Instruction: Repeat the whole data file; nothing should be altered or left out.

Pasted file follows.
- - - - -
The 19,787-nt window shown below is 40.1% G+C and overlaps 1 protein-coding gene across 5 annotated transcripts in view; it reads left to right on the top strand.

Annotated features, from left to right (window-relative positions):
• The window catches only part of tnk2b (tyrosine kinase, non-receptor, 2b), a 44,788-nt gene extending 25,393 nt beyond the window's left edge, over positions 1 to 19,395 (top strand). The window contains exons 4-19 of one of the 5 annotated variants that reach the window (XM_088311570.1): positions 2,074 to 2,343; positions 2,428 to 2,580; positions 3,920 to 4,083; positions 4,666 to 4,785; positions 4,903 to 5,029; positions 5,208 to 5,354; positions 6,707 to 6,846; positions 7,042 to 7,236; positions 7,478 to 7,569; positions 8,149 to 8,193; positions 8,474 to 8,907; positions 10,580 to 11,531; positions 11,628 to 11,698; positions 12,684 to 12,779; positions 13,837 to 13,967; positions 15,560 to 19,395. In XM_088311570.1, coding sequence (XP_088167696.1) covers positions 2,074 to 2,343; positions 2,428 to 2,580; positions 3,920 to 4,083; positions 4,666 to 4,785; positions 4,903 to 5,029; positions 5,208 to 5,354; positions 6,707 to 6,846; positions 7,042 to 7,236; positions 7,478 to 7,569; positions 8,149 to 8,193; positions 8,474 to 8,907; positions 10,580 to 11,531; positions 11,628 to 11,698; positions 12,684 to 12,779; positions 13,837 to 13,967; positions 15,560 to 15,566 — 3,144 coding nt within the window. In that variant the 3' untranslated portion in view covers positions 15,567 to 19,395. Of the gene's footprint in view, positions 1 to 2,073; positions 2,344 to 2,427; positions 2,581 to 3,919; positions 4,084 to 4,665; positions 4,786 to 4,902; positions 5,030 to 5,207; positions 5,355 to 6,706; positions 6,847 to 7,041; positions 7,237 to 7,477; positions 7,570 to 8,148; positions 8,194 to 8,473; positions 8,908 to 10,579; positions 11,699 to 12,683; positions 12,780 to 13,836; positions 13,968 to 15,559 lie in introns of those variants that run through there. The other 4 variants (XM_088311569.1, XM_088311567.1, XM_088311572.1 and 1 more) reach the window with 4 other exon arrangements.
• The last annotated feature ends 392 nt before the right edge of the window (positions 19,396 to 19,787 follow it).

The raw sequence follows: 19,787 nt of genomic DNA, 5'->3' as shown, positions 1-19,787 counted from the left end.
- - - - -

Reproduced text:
The 19,787-nt window shown below is 40.1% G+C and overlaps 1 protein-coding gene across 5 annotated transcripts in view; it reads left to right on the top strand.

Annotated features, from left to right (window-relative positions):
• The window catches only part of tnk2b (tyrosine kinase, non-receptor, 2b), a 44,788-nt gene extending 25,393 nt beyond the window's left edge, over positions 1 to 19,395 (top strand). The window contains exons 4-19 of one of the 5 annotated variants that reach the window (XM_088311570.1): positions 2,074 to 2,343; positions 2,428 to 2,580; positions 3,920 to 4,083; positions 4,666 to 4,785; positions 4,903 to 5,029; positions 5,208 to 5,354; positions 6,707 to 6,846; positions 7,042 to 7,236; positions 7,478 to 7,569; positions 8,149 to 8,193; positions 8,474 to 8,907; positions 10,580 to 11,531; positions 11,628 to 11,698; positions 12,684 to 12,779; positions 13,837 to 13,967; positions 15,560 to 19,395. In XM_088311570.1, coding sequence (XP_088167696.1) covers positions 2,074 to 2,343; positions 2,428 to 2,580; positions 3,920 to 4,083; positions 4,666 to 4,785; positions 4,903 to 5,029; positions 5,208 to 5,354; positions 6,707 to 6,846; positions 7,042 to 7,236; positions 7,478 to 7,569; positions 8,149 to 8,193; positions 8,474 to 8,907; positions 10,580 to 11,531; positions 11,628 to 11,698; positions 12,684 to 12,779; positions 13,837 to 13,967; positions 15,560 to 15,566 — 3,144 coding nt within the window. In that variant the 3' untranslated portion in view covers positions 15,567 to 19,395. Of the gene's footprint in view, positions 1 to 2,073; positions 2,344 to 2,427; positions 2,581 to 3,919; positions 4,084 to 4,665; positions 4,786 to 4,902; positions 5,030 to 5,207; positions 5,355 to 6,706; positions 6,847 to 7,041; positions 7,237 to 7,477; positions 7,570 to 8,148; positions 8,194 to 8,473; positions 8,908 to 10,579; positions 11,699 to 12,683; positions 12,780 to 13,836; positions 13,968 to 15,559 lie in introns of those variants that run through there. The other 4 variants (XM_088311569.1, XM_088311567.1, XM_088311572.1 and 1 more) reach the window with 4 other exon arrangements.
• The last annotated feature ends 392 nt before the right edge of the window (positions 19,396 to 19,787 follow it).

The raw sequence follows: 19,787 nt of genomic DNA, 5'->3' as shown, positions 1-19,787 counted from the left end.